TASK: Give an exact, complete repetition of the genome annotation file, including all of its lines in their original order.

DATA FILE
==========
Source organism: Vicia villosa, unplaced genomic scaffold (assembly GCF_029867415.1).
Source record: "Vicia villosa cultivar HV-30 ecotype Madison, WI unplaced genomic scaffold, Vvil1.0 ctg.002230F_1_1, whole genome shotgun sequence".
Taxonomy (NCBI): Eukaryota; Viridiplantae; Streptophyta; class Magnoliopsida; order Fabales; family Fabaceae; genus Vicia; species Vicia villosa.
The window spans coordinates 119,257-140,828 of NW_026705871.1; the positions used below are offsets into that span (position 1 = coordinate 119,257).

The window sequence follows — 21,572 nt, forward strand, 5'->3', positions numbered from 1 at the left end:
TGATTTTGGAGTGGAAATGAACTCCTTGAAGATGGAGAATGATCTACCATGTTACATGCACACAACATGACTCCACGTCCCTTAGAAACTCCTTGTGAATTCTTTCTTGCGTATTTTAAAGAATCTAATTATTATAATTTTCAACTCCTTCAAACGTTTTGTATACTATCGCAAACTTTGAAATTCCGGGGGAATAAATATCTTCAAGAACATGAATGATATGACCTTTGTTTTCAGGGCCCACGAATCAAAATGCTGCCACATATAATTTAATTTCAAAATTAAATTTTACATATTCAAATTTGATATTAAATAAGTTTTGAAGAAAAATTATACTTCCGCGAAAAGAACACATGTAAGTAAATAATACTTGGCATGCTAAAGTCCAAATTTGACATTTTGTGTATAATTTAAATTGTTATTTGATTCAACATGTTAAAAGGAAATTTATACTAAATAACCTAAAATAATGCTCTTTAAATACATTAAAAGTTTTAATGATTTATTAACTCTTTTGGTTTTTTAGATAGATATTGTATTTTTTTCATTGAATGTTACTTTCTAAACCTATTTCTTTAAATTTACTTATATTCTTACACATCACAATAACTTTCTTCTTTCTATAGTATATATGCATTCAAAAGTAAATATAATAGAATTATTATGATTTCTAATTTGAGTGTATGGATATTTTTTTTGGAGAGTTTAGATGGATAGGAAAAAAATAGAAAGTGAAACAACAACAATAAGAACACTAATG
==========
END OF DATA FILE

Source organism: Vicia villosa, unplaced genomic scaffold (assembly GCF_029867415.1).
Source record: "Vicia villosa cultivar HV-30 ecotype Madison, WI unplaced genomic scaffold, Vvil1.0 ctg.002230F_1_1, whole genome shotgun sequence".
Taxonomy (NCBI): Eukaryota; Viridiplantae; Streptophyta; class Magnoliopsida; order Fabales; family Fabaceae; genus Vicia; species Vicia villosa.
The window spans coordinates 119,257-140,828 of NW_026705871.1; the positions used below are offsets into that span (position 1 = coordinate 119,257).

The window sequence follows — 21,572 nt, forward strand, 5'->3', positions numbered from 1 at the left end:
TGATTTTGGAGTGGAAATGAACTCCTTGAAGATGGAGAATGATCTACCATGTTACATGCACACAACATGACTCCACGTCCCTTAGAAACTCCTTGTGAATTCTTTCTTGCGTATTTTAAAGAATCTAATTATTATAATTTTCAACTCCTTCAAACGTTTTGTATACTATCGCAAACTTTGAAATTCCGGGGGAATAAATATCTTCAAGAACATGAATGATATGACCTTTGTTTTCAGGGCCCACGAATCAAAATGCTGCCACATATAATTTAATTTCAAAATTAAATTTTACATATTCAAATTTGATATTAAATAAGTTTTGAAGAAAAATTATACTTCCGCGAAAAGAACACATGTAAGTAAATAATACTTGGCATGCTAAAGTCCAAATTTGACATTTTGTGTATAATTTAAATTGTTATTTGATTCAACATGTTAAAAGGAAATTTATACTAAATAACCTAAAATAATGCTCTTTAAATACATTAAAAGTTTTAATGATTTATTAACTCTTTTGGTTTTTTAGATAGATATTGTATTTTTTTCATTGAATGTTACTTTCTAAACCTATTTCTTTAAATTTACTTATATTCTTACACATCACAATAACTTTCTTCTTTCTATAGTATATATGCATTCAAAAGTAAATATAATAGAATTATTATGATTTCTAATTTGAGTGTATGGATATTTTTTTTGGAGAGTTTAGATGGATAGGAAAAAAATAGAAAGTGAAACAACAACAATAAGAACACTAATG